Young Flandry by Poul Anderson
Young Flandry is part four in Baen’s project to publish all of Anderson’s work in the Technic Civilization in chronological order. The cover of this book is so hideous that I almost gave up on this project. After reading the first three, none of which were graced by particularly good cover art, I thought it would be a shame to give up now though. In part three, Rise of the Terran Empire, we witnessed the last adventures of Nicolas van Rijn and David Falkayn, marking the end of the Polesotechnic league era of Anderson’s future history. We also see humanity slip into a dark age and witness the rise of the Terran Empire. Most of the remaining stories in the Technic civilization is set In this Terran Empire phase of history. As the title of the book suggests, a new hero enters the stage. Dominic Flandry.
Young Flandry contains three full length novels depicting Flandry in his younger years. As the cover suggests Flandry is something of a James Bond in space so I was not entirely sure I wanted to read this book. I must say, the James Bond thing was not quite as bad as I feared. In the first novel Ensign Flandry (1966) we meet naval pilot Flandry fresh out of the academy and posted on the planet Starkad where the Empire and the Merseians are at a stand-off. Each is supporting one of the two primitive sentient species living on the planet. The native species have a conflict over resources. The fate of these species is of course not why the Terran Empire bothers with a planet that offers little in the way of resources. They are merely trying to block Merseian expansion. Merseia on the other hand seems to be heading for outright conflict, gradually scaling up the level of hostilities. Nobody quite understands why. Flandry will be instrumental in finding out.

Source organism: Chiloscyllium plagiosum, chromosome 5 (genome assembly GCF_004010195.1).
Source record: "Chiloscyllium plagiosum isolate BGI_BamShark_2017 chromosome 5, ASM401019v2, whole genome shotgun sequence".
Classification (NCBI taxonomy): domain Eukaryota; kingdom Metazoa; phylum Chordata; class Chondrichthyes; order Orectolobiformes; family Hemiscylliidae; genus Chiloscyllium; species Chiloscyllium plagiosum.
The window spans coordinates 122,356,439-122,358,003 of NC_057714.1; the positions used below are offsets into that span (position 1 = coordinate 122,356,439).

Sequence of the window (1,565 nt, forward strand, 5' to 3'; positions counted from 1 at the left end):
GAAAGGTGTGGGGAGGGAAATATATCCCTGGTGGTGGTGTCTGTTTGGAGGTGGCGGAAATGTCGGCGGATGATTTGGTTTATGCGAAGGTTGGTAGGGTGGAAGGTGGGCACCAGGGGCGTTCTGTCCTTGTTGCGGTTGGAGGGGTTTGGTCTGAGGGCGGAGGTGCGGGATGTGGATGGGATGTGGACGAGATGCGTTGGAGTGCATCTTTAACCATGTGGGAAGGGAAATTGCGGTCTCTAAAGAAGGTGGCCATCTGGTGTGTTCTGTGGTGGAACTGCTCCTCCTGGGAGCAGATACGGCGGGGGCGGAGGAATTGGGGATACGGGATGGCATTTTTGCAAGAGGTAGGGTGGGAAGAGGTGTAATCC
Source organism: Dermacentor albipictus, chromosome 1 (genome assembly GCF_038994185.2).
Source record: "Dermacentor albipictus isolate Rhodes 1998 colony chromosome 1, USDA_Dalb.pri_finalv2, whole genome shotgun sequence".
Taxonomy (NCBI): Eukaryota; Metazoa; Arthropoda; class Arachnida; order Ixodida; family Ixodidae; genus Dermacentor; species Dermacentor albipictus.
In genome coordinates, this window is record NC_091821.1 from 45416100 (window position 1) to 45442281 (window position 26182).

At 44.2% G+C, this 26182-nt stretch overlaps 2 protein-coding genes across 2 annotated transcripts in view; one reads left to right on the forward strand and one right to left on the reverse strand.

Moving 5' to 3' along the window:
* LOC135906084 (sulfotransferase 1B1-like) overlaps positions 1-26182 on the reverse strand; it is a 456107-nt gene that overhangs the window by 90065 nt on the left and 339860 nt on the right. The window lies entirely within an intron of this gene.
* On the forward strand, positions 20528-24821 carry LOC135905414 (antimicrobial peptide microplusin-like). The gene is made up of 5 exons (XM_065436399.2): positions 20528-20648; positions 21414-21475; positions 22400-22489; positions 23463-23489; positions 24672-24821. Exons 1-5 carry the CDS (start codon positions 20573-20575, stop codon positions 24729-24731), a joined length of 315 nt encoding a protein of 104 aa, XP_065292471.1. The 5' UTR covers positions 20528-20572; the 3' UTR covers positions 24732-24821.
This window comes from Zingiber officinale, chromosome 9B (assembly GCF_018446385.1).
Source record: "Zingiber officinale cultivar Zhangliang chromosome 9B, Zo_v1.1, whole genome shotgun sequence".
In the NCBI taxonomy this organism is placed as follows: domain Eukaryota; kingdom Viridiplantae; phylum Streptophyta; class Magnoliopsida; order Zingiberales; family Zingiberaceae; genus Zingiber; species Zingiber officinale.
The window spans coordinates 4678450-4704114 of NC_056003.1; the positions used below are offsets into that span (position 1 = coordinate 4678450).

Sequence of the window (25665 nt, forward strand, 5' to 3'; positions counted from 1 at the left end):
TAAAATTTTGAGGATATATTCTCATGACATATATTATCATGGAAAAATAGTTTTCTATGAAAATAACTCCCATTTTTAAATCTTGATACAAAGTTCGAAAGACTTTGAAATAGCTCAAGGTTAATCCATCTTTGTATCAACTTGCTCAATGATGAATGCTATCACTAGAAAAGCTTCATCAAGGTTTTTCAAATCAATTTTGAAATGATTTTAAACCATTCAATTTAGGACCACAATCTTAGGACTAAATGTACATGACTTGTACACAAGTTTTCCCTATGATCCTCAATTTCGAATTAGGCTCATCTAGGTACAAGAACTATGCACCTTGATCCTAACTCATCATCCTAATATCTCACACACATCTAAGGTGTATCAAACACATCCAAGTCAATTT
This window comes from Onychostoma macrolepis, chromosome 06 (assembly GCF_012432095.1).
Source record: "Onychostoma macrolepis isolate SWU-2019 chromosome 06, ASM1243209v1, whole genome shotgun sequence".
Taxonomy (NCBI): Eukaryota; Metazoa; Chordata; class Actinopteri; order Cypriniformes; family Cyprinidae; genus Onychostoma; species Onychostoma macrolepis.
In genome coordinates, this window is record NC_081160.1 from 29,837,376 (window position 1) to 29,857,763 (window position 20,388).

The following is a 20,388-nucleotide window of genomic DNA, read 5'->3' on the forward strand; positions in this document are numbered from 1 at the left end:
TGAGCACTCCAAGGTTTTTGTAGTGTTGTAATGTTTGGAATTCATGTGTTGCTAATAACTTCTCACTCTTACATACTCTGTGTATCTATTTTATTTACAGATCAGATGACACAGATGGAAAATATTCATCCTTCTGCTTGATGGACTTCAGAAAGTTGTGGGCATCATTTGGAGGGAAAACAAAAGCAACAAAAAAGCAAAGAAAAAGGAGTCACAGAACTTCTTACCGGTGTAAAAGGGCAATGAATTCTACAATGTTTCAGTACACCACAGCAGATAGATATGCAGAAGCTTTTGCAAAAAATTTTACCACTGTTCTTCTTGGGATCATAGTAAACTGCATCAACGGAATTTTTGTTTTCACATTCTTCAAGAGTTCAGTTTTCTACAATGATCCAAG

I liked Ensign Flandry more than I expected I would. The Merseian plot turns out to be quite complicated and it helps open Flandry’s eyes to the faults of the Empire and its inevitable demise. The instruction he receives from Max Abrams, an intelligence officer who recognizes competence when he sees it. This encounter on Starkad will determine the shape of Flandry’s career. It sets the tone for the rest of this volume, introducing a tired and decadent empire but also pointing out why it is still useful and why men like Flandry can still make their fortune serving it. Interesting politics, interesting description of the planet, and the Bond theme not too obvious. A good start for this omnibus.
In A Circus of Hells (1970) we fast-forward a couple of years. Flandry has gained a bit of a reputation on Starkad and has received additional training for service as an intelligence officer. He has been promoted to Lieutenant and has been stationed on the planet Ironclaw. Flandry finds himself with what looks like quite a shady business opportunity when one of the local underworld figures asks him to swing by a rogue planet on one of the patrols he’s scheduled on. This would of course be reason for a court martial if his superiors learnt of it, but the deal is sweetened by a female companion and a heap of cash. Flandry accepts, but not for the obvious reasons, as we’ll find out.